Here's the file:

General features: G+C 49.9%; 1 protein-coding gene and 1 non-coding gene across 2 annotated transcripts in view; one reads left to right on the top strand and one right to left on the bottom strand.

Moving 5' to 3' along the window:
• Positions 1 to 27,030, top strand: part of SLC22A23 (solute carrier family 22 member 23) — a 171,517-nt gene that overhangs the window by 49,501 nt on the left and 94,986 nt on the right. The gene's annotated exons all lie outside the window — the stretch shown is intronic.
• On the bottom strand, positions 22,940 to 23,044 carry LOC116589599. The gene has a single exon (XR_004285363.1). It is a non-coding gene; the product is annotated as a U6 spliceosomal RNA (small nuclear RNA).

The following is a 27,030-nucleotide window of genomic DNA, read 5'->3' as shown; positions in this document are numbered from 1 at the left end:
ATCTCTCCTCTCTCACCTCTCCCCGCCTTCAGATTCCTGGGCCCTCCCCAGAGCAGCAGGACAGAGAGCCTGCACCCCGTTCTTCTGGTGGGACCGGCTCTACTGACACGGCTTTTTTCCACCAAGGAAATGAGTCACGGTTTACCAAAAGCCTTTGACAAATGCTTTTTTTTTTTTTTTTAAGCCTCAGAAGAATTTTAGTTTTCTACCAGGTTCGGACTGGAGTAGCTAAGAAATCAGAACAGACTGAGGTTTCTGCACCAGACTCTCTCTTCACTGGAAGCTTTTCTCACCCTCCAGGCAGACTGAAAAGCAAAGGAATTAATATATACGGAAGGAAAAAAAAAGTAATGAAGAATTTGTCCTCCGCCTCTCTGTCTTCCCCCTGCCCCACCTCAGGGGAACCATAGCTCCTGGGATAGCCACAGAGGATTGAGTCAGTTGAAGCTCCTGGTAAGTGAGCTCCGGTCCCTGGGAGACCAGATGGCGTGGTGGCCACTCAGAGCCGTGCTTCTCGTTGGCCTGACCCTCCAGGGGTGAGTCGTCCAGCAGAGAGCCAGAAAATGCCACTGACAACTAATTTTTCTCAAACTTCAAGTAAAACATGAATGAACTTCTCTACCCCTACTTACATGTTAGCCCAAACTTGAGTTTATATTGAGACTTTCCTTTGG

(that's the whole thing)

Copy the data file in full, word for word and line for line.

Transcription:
General features: G+C 49.9%; 1 protein-coding gene and 1 non-coding gene across 2 annotated transcripts in view; one reads left to right on the top strand and one right to left on the bottom strand.

Moving 5' to 3' along the window:
• Positions 1 to 27,030, top strand: part of SLC22A23 (solute carrier family 22 member 23) — a 171,517-nt gene that overhangs the window by 49,501 nt on the left and 94,986 nt on the right. The gene's annotated exons all lie outside the window — the stretch shown is intronic.
• On the bottom strand, positions 22,940 to 23,044 carry LOC116589599. The gene has a single exon (XR_004285363.1). It is a non-coding gene; the product is annotated as a U6 spliceosomal RNA (small nuclear RNA).

The following is a 27,030-nucleotide window of genomic DNA, read 5'->3' as shown; positions in this document are numbered from 1 at the left end:
ATCTCTCCTCTCTCACCTCTCCCCGCCTTCAGATTCCTGGGCCCTCCCCAGAGCAGCAGGACAGAGAGCCTGCACCCCGTTCTTCTGGTGGGACCGGCTCTACTGACACGGCTTTTTTCCACCAAGGAAATGAGTCACGGTTTACCAAAAGCCTTTGACAAATGCTTTTTTTTTTTTTTTTAAGCCTCAGAAGAATTTTAGTTTTCTACCAGGTTCGGACTGGAGTAGCTAAGAAATCAGAACAGACTGAGGTTTCTGCACCAGACTCTCTCTTCACTGGAAGCTTTTCTCACCCTCCAGGCAGACTGAAAAGCAAAGGAATTAATATATACGGAAGGAAAAAAAAAGTAATGAAGAATTTGTCCTCCGCCTCTCTGTCTTCCCCCTGCCCCACCTCAGGGGAACCATAGCTCCTGGGATAGCCACAGAGGATTGAGTCAGTTGAAGCTCCTGGTAAGTGAGCTCCGGTCCCTGGGAGACCAGATGGCGTGGTGGCCACTCAGAGCCGTGCTTCTCGTTGGCCTGACCCTCCAGGGGTGAGTCGTCCAGCAGAGAGCCAGAAAATGCCACTGACAACTAATTTTTCTCAAACTTCAAGTAAAACATGAATGAACTTCTCTACCCCTACTTACATGTTAGCCCAAACTTGAGTTTATATTGAGACTTTCCTTTGG